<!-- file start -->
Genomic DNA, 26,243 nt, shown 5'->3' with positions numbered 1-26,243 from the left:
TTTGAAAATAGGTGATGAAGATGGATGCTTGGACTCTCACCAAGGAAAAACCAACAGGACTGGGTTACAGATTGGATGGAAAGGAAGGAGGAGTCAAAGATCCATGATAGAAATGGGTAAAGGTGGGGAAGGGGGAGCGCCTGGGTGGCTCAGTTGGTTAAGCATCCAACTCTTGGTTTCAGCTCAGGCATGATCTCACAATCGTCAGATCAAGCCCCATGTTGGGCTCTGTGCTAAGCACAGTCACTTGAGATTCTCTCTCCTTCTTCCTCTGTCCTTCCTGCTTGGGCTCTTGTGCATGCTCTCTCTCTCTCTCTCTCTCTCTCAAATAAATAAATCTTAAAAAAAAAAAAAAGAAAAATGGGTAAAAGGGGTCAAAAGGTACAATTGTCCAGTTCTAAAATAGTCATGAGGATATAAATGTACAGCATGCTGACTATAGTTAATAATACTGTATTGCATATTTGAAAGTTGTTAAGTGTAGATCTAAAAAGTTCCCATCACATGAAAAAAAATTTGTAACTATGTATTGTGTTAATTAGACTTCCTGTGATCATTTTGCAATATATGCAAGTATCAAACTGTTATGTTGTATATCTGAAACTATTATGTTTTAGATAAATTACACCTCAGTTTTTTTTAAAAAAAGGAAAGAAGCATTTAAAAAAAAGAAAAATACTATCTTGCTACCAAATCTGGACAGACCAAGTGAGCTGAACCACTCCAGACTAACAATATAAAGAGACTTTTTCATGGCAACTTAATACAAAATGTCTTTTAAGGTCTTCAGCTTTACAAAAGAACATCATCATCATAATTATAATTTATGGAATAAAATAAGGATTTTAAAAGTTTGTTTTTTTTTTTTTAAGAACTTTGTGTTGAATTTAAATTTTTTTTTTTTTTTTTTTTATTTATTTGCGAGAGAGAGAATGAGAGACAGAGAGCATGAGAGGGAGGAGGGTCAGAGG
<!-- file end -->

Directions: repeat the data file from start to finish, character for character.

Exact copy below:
Genomic DNA, 26,243 nt, shown 5'->3' with positions numbered 1-26,243 from the left:
TTTGAAAATAGGTGATGAAGATGGATGCTTGGACTCTCACCAAGGAAAAACCAACAGGACTGGGTTACAGATTGGATGGAAAGGAAGGAGGAGTCAAAGATCCATGATAGAAATGGGTAAAGGTGGGGAAGGGGGAGCGCCTGGGTGGCTCAGTTGGTTAAGCATCCAACTCTTGGTTTCAGCTCAGGCATGATCTCACAATCGTCAGATCAAGCCCCATGTTGGGCTCTGTGCTAAGCACAGTCACTTGAGATTCTCTCTCCTTCTTCCTCTGTCCTTCCTGCTTGGGCTCTTGTGCATGCTCTCTCTCTCTCTCTCTCTCTCTCAAATAAATAAATCTTAAAAAAAAAAAAAAGAAAAATGGGTAAAAGGGGTCAAAAGGTACAATTGTCCAGTTCTAAAATAGTCATGAGGATATAAATGTACAGCATGCTGACTATAGTTAATAATACTGTATTGCATATTTGAAAGTTGTTAAGTGTAGATCTAAAAAGTTCCCATCACATGAAAAAAAATTTGTAACTATGTATTGTGTTAATTAGACTTCCTGTGATCATTTTGCAATATATGCAAGTATCAAACTGTTATGTTGTATATCTGAAACTATTATGTTTTAGATAAATTACACCTCAGTTTTTTTTAAAAAAAGGAAAGAAGCATTTAAAAAAAAGAAAAATACTATCTTGCTACCAAATCTGGACAGACCAAGTGAGCTGAACCACTCCAGACTAACAATATAAAGAGACTTTTTCATGGCAACTTAATACAAAATGTCTTTTAAGGTCTTCAGCTTTACAAAAGAACATCATCATCATAATTATAATTTATGGAATAAAATAAGGATTTTAAAAGTTTGTTTTTTTTTTTTTAAGAACTTTGTGTTGAATTTAAATTTTTTTTTTTTTTTTTTTTATTTATTTGCGAGAGAGAGAATGAGAGACAGAGAGCATGAGAGGGAGGAGGGTCAGAGG